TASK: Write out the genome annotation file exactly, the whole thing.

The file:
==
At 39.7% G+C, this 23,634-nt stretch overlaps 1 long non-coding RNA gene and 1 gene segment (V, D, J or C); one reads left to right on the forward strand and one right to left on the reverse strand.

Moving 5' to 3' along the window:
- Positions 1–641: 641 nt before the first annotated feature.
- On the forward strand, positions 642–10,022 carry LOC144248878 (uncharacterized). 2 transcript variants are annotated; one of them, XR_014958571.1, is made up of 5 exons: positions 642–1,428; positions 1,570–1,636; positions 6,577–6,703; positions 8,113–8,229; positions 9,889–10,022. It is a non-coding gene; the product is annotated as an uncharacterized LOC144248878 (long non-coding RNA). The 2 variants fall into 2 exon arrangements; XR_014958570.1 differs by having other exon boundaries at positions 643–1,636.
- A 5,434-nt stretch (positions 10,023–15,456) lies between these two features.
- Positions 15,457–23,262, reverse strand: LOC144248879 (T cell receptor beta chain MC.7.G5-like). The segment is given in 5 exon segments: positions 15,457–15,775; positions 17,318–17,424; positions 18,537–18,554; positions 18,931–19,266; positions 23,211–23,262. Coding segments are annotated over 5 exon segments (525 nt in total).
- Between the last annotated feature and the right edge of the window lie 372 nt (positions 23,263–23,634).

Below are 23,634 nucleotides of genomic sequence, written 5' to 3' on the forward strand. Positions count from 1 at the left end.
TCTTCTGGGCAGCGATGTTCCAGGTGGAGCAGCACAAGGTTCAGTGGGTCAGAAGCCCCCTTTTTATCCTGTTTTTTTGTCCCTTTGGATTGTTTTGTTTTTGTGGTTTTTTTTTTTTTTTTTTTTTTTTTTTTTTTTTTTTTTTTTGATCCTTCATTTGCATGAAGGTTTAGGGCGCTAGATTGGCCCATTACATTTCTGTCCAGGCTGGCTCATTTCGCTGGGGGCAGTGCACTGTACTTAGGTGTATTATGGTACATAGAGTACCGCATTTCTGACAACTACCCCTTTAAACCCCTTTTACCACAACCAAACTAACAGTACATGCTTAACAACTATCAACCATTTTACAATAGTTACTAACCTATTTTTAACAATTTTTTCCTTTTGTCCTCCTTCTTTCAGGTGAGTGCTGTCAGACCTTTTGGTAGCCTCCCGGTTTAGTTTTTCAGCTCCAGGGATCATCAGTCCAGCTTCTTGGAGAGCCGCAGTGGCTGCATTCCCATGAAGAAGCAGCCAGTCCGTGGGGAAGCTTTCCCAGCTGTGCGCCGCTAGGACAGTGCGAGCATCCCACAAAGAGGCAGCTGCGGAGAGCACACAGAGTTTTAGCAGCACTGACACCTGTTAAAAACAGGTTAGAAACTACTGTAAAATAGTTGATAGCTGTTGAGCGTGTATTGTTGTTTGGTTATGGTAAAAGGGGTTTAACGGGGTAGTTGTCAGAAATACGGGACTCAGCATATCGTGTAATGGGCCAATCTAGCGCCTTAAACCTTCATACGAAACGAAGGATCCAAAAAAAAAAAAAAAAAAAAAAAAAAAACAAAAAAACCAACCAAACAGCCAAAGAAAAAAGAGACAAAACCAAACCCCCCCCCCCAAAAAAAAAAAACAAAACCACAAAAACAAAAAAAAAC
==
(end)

At 39.7% G+C, this 23,634-nt stretch overlaps 1 long non-coding RNA gene and 1 gene segment (V, D, J or C); one reads left to right on the forward strand and one right to left on the reverse strand.

Moving 5' to 3' along the window:
- Positions 1–641: 641 nt before the first annotated feature.
- On the forward strand, positions 642–10,022 carry LOC144248878 (uncharacterized). 2 transcript variants are annotated; one of them, XR_014958571.1, is made up of 5 exons: positions 642–1,428; positions 1,570–1,636; positions 6,577–6,703; positions 8,113–8,229; positions 9,889–10,022. It is a non-coding gene; the product is annotated as an uncharacterized LOC144248878 (long non-coding RNA). The 2 variants fall into 2 exon arrangements; XR_014958570.1 differs by having other exon boundaries at positions 643–1,636.
- A 5,434-nt stretch (positions 10,023–15,456) lies between these two features.
- Positions 15,457–23,262, reverse strand: LOC144248879 (T cell receptor beta chain MC.7.G5-like). The segment is given in 5 exon segments: positions 15,457–15,775; positions 17,318–17,424; positions 18,537–18,554; positions 18,931–19,266; positions 23,211–23,262. Coding segments are annotated over 5 exon segments (525 nt in total).
- Between the last annotated feature and the right edge of the window lie 372 nt (positions 23,263–23,634).

Below are 23,634 nucleotides of genomic sequence, written 5' to 3' on the forward strand. Positions count from 1 at the left end.
TCTTCTGGGCAGCGATGTTCCAGGTGGAGCAGCACAAGGTTCAGTGGGTCAGAAGCCCCCTTTTTATCCTGTTTTTTTGTCCCTTTGGATTGTTTTGTTTTTGTGGTTTTTTTTTTTTTTTTTTTTTTTTTTTTTTTTTTTTTTTTTGATCCTTCATTTGCATGAAGGTTTAGGGCGCTAGATTGGCCCATTACATTTCTGTCCAGGCTGGCTCATTTCGCTGGGGGCAGTGCACTGTACTTAGGTGTATTATGGTACATAGAGTACCGCATTTCTGACAACTACCCCTTTAAACCCCTTTTACCACAACCAAACTAACAGTACATGCTTAACAACTATCAACCATTTTACAATAGTTACTAACCTATTTTTAACAATTTTTTCCTTTTGTCCTCCTTCTTTCAGGTGAGTGCTGTCAGACCTTTTGGTAGCCTCCCGGTTTAGTTTTTCAGCTCCAGGGATCATCAGTCCAGCTTCTTGGAGAGCCGCAGTGGCTGCATTCCCATGAAGAAGCAGCCAGTCCGTGGGGAAGCTTTCCCAGCTGTGCGCCGCTAGGACAGTGCGAGCATCCCACAAAGAGGCAGCTGCGGAGAGCACACAGAGTTTTAGCAGCACTGACACCTGTTAAAAACAGGTTAGAAACTACTGTAAAATAGTTGATAGCTGTTGAGCGTGTATTGTTGTTTGGTTATGGTAAAAGGGGTTTAACGGGGTAGTTGTCAGAAATACGGGACTCAGCATATCGTGTAATGGGCCAATCTAGCGCCTTAAACCTTCATACGAAACGAAGGATCCAAAAAAAAAAAAAAAAAAAAAAAAAAAACAAAAAAACCAACCAAACAGCCAAAGAAAAAAGAGACAAAACCAAACCCCCCCCCCCAAAAAAAAAAAACAAAACCACAAAAACAAAAAAAAAC